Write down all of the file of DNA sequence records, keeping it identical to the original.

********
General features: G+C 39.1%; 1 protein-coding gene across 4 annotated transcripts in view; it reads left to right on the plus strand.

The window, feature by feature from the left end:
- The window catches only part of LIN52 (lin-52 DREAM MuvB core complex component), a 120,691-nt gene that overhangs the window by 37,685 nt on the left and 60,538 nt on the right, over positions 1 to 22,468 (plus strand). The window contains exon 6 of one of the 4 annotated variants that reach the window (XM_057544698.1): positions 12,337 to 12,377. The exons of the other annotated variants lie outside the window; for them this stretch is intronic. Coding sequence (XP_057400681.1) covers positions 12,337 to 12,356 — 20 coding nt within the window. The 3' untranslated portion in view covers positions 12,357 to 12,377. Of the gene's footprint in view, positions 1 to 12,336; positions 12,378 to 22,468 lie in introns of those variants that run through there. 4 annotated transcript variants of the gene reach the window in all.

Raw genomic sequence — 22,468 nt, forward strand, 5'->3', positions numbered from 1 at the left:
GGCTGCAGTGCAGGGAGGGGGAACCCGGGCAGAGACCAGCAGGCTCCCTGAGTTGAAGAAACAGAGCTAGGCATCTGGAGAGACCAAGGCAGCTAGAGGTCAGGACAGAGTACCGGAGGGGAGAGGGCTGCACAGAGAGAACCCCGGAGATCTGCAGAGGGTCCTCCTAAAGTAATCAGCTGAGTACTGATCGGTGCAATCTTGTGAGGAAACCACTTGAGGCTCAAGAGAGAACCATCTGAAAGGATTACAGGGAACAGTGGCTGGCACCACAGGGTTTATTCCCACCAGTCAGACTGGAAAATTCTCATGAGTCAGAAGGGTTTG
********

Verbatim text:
General features: G+C 39.1%; 1 protein-coding gene across 4 annotated transcripts in view; it reads left to right on the plus strand.

The window, feature by feature from the left end:
- The window catches only part of LIN52 (lin-52 DREAM MuvB core complex component), a 120,691-nt gene that overhangs the window by 37,685 nt on the left and 60,538 nt on the right, over positions 1 to 22,468 (plus strand). The window contains exon 6 of one of the 4 annotated variants that reach the window (XM_057544698.1): positions 12,337 to 12,377. The exons of the other annotated variants lie outside the window; for them this stretch is intronic. Coding sequence (XP_057400681.1) covers positions 12,337 to 12,356 — 20 coding nt within the window. The 3' untranslated portion in view covers positions 12,357 to 12,377. Of the gene's footprint in view, positions 1 to 12,336; positions 12,378 to 22,468 lie in introns of those variants that run through there. 4 annotated transcript variants of the gene reach the window in all.

Raw genomic sequence — 22,468 nt, forward strand, 5'->3', positions numbered from 1 at the left:
GGCTGCAGTGCAGGGAGGGGGAACCCGGGCAGAGACCAGCAGGCTCCCTGAGTTGAAGAAACAGAGCTAGGCATCTGGAGAGACCAAGGCAGCTAGAGGTCAGGACAGAGTACCGGAGGGGAGAGGGCTGCACAGAGAGAACCCCGGAGATCTGCAGAGGGTCCTCCTAAAGTAATCAGCTGAGTACTGATCGGTGCAATCTTGTGAGGAAACCACTTGAGGCTCAAGAGAGAACCATCTGAAAGGATTACAGGGAACAGTGGCTGGCACCACAGGGTTTATTCCCACCAGTCAGACTGGAAAATTCTCATGAGTCAGAAGGGTTTG